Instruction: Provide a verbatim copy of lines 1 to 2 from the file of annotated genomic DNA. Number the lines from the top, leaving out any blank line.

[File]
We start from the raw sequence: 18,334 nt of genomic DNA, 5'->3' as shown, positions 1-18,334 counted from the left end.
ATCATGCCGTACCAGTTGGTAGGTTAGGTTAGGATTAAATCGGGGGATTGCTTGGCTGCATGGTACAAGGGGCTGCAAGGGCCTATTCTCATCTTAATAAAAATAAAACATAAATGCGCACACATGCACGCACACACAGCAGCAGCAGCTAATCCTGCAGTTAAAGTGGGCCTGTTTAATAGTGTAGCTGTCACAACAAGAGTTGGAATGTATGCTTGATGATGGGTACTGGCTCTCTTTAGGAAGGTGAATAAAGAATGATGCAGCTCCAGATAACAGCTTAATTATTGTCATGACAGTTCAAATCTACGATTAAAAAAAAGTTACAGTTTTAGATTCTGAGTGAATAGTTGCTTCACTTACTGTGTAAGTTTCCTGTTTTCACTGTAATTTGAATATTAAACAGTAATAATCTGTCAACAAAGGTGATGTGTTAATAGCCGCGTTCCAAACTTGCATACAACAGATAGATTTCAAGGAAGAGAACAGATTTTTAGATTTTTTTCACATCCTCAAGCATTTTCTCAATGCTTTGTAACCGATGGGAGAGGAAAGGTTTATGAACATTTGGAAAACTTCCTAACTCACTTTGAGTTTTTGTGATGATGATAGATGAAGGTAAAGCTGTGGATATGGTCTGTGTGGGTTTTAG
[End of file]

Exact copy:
We start from the raw sequence: 18,334 nt of genomic DNA, 5'->3' as shown, positions 1-18,334 counted from the left end.
ATCATGCCGTACCAGTTGGTAGGTTAGGTTAGGATTAAATCGGGGGATTGCTTGGCTGCATGGTACAAGGGGCTGCAAGGGCCTATTCTCATCTTAATAAAAATAAAACATAAATGCGCACACATGCACGCACACACAGCAGCAGCAGCTAATCCTGCAGTTAAAGTGGGCCTGTTTAATAGTGTAGCTGTCACAACAAGAGTTGGAATGTATGCTTGATGATGGGTACTGGCTCTCTTTAGGAAGGTGAATAAAGAATGATGCAGCTCCAGATAACAGCTTAATTATTGTCATGACAGTTCAAATCTACGATTAAAAAAAAGTTACAGTTTTAGATTCTGAGTGAATAGTTGCTTCACTTACTGTGTAAGTTTCCTGTTTTCACTGTAATTTGAATATTAAACAGTAATAATCTGTCAACAAAGGTGATGTGTTAATAGCCGCGTTCCAAACTTGCATACAACAGATAGATTTCAAGGAAGAGAACAGATTTTTAGATTTTTTTCACATCCTCAAGCATTTTCTCAATGCTTTGTAACCGATGGGAGAGGAAAGGTTTATGAACATTTGGAAAACTTCCTAACTCACTTTGAGTTTTTGTGATGATGATAGATGAAGGTAAAGCTGTGGATATGGTCTGTGTGGGTTTTAG